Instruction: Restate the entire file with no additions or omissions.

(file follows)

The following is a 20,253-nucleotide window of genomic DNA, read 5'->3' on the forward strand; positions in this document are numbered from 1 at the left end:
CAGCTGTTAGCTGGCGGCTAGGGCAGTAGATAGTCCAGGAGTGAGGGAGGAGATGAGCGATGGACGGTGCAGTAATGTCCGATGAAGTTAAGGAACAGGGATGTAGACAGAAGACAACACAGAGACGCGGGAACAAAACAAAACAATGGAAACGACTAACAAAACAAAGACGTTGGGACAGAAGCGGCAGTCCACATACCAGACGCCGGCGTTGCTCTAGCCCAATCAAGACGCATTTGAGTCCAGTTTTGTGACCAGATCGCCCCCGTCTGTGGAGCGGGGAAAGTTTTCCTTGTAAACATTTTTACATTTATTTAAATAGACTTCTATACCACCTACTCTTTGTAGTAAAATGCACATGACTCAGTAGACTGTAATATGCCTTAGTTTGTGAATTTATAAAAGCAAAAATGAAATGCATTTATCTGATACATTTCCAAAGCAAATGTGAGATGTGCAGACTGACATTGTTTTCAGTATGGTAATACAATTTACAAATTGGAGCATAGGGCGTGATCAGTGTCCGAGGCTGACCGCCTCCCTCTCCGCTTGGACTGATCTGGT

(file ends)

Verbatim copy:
The following is a 20,253-nucleotide window of genomic DNA, read 5'->3' on the forward strand; positions in this document are numbered from 1 at the left end:
CAGCTGTTAGCTGGCGGCTAGGGCAGTAGATAGTCCAGGAGTGAGGGAGGAGATGAGCGATGGACGGTGCAGTAATGTCCGATGAAGTTAAGGAACAGGGATGTAGACAGAAGACAACACAGAGACGCGGGAACAAAACAAAACAATGGAAACGACTAACAAAACAAAGACGTTGGGACAGAAGCGGCAGTCCACATACCAGACGCCGGCGTTGCTCTAGCCCAATCAAGACGCATTTGAGTCCAGTTTTGTGACCAGATCGCCCCCGTCTGTGGAGCGGGGAAAGTTTTCCTTGTAAACATTTTTACATTTATTTAAATAGACTTCTATACCACCTACTCTTTGTAGTAAAATGCACATGACTCAGTAGACTGTAATATGCCTTAGTTTGTGAATTTATAAAAGCAAAAATGAAATGCATTTATCTGATACATTTCCAAAGCAAATGTGAGATGTGCAGACTGACATTGTTTTCAGTATGGTAATACAATTTACAAATTGGAGCATAGGGCGTGATCAGTGTCCGAGGCTGACCGCCTCCCTCTCCGCTTGGACTGATCTGGT